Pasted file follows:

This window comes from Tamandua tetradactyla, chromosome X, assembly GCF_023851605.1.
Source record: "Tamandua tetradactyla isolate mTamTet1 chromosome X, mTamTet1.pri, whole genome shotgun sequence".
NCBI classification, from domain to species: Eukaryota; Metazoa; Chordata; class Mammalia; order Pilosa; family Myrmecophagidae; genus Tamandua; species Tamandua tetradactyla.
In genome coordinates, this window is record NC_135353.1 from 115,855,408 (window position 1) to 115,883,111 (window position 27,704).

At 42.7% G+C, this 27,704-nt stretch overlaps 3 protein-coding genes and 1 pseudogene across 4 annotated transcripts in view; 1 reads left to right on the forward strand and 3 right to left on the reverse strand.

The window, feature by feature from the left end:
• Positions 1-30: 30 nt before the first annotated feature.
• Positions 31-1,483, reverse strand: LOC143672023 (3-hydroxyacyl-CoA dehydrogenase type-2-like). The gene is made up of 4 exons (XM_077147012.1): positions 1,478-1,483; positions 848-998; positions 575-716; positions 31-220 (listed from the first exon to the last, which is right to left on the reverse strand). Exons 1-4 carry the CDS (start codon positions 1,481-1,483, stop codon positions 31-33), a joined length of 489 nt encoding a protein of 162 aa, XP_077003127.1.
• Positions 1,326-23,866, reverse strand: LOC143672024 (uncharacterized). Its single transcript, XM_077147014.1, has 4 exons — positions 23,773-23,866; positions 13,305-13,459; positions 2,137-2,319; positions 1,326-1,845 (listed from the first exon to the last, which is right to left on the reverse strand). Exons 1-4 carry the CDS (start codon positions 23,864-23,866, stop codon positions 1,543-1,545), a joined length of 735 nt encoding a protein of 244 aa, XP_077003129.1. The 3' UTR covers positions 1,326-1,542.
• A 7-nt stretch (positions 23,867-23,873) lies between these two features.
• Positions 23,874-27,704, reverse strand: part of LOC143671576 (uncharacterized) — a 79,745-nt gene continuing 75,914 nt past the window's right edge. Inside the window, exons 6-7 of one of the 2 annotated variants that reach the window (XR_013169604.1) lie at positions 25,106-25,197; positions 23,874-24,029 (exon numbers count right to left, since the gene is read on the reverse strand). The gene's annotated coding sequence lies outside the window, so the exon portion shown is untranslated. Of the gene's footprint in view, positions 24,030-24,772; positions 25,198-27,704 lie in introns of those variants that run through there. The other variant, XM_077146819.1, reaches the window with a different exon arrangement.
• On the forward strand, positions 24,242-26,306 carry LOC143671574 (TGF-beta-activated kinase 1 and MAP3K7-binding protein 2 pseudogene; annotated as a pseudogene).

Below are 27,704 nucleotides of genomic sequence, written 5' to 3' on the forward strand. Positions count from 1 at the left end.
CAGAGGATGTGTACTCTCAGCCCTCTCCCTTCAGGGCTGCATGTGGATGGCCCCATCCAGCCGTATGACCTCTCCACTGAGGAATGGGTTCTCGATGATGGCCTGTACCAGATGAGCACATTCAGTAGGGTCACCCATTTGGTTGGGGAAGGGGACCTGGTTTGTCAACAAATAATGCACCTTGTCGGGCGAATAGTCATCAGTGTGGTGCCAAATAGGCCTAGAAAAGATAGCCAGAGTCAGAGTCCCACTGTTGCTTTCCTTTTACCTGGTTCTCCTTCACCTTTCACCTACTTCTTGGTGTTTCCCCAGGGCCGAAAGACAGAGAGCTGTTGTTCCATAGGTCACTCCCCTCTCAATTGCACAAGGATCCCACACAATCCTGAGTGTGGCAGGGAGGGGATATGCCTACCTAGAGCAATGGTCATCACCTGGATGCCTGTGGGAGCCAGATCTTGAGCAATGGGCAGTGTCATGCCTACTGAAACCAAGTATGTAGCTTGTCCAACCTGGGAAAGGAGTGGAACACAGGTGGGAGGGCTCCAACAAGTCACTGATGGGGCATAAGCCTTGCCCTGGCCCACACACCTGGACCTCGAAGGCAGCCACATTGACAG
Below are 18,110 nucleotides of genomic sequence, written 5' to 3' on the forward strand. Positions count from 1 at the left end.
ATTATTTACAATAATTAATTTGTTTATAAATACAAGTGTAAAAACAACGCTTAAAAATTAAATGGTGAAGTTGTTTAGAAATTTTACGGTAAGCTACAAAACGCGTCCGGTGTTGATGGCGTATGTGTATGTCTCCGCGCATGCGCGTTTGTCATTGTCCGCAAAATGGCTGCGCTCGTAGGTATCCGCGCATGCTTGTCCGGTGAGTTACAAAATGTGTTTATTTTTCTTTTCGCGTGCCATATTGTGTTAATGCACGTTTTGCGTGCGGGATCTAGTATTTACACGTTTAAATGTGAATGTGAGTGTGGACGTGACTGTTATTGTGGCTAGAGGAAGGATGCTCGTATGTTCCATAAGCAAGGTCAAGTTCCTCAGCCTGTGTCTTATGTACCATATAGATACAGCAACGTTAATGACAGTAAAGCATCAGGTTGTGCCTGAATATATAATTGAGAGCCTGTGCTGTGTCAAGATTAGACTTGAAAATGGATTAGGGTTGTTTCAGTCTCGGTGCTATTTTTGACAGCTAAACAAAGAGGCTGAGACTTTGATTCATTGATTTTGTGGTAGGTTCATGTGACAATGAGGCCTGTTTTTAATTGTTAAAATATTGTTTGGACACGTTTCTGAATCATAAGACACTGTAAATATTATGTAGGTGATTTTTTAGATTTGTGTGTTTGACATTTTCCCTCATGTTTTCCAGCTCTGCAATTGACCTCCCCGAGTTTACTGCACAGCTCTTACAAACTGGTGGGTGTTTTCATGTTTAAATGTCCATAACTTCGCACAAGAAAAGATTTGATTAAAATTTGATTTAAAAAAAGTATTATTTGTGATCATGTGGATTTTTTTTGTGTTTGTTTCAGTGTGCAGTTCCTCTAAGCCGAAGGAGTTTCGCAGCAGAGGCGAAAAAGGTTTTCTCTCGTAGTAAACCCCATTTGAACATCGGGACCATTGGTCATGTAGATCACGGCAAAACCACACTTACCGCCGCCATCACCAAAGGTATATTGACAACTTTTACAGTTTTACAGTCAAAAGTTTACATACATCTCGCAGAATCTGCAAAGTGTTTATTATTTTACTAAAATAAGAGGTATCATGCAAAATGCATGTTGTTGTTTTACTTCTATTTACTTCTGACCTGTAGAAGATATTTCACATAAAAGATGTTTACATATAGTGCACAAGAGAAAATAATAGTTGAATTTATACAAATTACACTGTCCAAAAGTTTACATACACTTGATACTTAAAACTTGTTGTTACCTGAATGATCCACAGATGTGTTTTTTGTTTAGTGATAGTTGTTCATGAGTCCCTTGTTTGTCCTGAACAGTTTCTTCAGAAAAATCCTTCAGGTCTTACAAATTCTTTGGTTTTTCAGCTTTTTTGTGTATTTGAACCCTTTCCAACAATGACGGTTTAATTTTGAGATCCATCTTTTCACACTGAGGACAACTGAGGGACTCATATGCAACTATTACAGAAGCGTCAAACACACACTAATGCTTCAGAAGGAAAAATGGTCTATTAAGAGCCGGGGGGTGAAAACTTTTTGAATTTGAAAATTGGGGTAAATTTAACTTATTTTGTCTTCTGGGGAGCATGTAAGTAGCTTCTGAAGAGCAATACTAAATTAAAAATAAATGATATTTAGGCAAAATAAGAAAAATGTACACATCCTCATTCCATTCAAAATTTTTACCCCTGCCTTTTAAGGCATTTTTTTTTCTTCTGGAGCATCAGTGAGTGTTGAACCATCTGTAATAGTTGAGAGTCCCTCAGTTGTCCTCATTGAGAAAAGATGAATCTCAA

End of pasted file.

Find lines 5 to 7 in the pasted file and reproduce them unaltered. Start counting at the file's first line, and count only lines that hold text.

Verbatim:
At 42.7% G+C, this 27,704-nt stretch overlaps 3 protein-coding genes and 1 pseudogene across 4 annotated transcripts in view; 1 reads left to right on the forward strand and 3 right to left on the reverse strand.

The window, feature by feature from the left end:
• Positions 1-30: 30 nt before the first annotated feature.